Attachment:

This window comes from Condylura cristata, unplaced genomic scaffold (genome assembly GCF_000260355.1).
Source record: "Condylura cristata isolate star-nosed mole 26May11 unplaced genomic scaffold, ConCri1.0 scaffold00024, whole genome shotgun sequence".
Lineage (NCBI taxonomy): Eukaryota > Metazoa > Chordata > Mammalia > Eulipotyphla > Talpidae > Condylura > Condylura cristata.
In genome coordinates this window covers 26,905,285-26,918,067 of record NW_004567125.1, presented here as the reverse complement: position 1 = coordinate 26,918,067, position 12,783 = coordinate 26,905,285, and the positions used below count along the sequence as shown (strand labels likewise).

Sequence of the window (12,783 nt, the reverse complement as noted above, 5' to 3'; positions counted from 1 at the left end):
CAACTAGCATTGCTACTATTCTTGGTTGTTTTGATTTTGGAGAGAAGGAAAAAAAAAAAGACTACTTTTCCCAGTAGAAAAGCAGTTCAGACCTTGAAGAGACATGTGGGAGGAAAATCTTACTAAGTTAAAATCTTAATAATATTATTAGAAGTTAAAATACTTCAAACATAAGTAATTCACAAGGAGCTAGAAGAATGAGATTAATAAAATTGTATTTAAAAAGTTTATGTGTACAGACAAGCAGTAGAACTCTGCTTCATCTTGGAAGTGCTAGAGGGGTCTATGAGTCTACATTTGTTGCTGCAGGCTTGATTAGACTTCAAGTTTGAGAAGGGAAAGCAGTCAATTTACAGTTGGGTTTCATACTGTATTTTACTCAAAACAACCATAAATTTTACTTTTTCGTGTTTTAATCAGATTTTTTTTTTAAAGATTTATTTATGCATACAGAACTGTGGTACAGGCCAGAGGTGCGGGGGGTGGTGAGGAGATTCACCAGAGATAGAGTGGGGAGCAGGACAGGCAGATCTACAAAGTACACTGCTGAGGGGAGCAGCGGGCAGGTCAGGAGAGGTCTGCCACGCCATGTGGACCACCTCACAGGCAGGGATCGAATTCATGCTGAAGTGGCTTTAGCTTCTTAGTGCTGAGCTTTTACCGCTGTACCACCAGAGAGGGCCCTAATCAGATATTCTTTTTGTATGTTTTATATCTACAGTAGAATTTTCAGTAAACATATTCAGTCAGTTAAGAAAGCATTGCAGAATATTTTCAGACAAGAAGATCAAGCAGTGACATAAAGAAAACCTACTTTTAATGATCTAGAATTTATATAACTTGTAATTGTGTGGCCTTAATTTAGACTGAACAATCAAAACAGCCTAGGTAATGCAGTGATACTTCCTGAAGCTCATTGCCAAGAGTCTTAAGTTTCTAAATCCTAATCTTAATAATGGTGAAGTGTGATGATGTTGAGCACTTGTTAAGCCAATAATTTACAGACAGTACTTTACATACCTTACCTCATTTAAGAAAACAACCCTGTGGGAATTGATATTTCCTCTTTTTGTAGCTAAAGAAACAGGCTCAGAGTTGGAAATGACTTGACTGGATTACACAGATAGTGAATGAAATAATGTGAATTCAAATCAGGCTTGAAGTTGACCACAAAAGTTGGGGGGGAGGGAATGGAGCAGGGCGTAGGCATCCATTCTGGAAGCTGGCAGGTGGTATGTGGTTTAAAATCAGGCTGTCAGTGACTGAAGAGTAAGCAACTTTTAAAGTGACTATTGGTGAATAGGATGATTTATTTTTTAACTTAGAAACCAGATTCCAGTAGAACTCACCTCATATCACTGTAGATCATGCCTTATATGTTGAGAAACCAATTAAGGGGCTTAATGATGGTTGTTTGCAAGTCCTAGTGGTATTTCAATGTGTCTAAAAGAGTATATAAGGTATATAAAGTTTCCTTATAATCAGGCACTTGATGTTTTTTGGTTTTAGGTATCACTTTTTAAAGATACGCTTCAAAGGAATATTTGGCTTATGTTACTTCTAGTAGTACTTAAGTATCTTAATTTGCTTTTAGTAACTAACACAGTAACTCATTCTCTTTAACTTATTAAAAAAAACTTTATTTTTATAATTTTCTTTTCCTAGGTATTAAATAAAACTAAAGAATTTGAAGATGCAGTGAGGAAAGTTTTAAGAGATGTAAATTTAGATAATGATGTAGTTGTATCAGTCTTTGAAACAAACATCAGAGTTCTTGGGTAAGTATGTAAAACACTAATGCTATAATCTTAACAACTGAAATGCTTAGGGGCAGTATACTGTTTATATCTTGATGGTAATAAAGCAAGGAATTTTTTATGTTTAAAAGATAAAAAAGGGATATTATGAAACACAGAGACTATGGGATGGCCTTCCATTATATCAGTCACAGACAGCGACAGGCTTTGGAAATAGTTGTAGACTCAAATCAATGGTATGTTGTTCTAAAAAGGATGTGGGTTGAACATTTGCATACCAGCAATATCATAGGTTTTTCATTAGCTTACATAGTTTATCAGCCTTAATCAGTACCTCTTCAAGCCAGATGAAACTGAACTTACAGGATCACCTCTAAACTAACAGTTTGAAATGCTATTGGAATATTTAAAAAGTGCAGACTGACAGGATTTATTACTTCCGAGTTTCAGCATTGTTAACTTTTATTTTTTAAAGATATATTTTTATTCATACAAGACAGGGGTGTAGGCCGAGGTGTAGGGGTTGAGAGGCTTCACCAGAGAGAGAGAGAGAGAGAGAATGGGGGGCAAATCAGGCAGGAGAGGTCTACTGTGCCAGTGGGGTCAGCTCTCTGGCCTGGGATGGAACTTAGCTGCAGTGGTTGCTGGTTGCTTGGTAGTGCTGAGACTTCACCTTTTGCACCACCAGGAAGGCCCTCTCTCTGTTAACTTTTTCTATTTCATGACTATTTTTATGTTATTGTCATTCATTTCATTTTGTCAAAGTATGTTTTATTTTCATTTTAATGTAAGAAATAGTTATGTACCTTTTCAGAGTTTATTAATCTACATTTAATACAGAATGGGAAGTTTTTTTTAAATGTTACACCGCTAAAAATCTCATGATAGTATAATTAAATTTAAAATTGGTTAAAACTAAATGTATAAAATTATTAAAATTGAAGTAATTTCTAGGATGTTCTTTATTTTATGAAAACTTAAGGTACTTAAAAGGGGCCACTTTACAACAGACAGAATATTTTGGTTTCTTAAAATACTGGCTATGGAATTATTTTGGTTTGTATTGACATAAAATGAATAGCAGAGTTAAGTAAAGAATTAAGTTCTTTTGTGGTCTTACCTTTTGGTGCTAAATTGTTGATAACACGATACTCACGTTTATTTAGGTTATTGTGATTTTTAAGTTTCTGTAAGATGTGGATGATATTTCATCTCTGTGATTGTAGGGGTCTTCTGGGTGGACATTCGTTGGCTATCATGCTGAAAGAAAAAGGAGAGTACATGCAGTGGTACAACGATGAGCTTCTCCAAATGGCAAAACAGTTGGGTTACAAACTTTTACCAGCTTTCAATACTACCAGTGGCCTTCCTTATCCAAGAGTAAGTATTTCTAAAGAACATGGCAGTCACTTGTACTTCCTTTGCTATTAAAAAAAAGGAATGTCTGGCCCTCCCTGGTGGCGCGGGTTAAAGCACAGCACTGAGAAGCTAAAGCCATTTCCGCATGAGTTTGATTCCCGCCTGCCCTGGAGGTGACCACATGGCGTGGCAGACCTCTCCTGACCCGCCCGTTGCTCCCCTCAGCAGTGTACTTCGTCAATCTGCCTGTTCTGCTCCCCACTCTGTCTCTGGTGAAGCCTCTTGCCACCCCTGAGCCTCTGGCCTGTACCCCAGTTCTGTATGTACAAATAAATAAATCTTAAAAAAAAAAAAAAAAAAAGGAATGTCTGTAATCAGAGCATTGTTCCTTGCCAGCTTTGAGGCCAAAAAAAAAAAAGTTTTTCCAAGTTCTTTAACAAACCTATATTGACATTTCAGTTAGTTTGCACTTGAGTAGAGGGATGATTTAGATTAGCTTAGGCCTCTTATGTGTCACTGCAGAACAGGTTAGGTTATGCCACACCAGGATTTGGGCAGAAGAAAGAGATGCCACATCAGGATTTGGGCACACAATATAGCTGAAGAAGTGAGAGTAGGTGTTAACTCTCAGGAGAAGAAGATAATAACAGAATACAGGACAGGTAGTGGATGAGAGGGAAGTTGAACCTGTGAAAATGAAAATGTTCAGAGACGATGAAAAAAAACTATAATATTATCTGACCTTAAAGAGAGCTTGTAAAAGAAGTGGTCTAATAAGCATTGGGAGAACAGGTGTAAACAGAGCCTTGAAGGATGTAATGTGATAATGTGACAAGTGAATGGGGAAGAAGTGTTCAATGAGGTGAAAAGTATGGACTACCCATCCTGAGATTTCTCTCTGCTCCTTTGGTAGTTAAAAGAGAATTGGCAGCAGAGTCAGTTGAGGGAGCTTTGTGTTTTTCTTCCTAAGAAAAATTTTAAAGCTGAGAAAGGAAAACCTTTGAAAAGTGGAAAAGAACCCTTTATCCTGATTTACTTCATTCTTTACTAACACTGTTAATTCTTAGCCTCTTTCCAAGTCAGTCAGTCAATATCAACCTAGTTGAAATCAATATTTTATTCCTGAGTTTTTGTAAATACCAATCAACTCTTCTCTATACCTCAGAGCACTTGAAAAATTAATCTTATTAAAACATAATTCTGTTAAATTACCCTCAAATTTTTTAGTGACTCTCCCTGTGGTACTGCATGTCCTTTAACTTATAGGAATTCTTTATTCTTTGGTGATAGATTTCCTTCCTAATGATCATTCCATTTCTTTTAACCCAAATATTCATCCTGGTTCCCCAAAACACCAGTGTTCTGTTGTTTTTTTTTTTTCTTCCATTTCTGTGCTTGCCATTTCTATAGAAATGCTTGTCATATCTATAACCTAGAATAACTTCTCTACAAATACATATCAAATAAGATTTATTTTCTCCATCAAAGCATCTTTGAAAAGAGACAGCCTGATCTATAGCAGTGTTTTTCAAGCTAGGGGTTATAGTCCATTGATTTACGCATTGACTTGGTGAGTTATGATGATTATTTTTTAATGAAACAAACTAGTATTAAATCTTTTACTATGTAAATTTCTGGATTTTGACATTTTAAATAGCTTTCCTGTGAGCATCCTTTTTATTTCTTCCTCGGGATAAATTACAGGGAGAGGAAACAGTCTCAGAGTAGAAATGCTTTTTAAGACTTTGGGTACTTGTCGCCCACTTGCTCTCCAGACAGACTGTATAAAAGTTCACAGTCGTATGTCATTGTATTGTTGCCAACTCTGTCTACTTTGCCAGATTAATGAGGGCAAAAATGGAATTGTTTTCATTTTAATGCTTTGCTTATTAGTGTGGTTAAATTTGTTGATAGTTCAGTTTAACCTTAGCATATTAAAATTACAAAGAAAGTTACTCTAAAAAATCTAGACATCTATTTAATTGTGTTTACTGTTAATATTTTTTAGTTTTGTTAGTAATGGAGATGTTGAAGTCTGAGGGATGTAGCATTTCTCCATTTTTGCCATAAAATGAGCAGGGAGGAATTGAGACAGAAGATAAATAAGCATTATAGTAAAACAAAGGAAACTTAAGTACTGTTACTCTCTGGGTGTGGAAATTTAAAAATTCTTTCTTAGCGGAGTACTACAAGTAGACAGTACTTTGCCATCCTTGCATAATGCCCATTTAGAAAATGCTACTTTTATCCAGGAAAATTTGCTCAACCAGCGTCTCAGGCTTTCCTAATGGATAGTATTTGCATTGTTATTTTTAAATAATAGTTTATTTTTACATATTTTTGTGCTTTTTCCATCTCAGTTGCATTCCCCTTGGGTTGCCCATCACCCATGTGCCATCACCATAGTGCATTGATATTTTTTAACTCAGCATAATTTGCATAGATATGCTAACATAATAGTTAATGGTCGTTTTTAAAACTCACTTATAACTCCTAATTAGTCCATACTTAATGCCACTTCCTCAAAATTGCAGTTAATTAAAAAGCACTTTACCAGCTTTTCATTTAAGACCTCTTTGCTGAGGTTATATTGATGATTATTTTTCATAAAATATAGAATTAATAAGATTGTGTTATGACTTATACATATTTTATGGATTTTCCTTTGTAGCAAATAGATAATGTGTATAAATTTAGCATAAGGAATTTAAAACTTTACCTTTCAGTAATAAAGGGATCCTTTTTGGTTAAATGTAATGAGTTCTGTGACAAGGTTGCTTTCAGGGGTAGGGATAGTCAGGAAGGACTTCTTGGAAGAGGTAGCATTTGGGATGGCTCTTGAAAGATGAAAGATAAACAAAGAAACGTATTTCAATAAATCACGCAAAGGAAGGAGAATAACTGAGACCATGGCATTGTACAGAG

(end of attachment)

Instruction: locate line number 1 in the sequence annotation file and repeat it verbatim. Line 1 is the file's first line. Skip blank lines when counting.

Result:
This window comes from Condylura cristata, unplaced genomic scaffold (genome assembly GCF_000260355.1).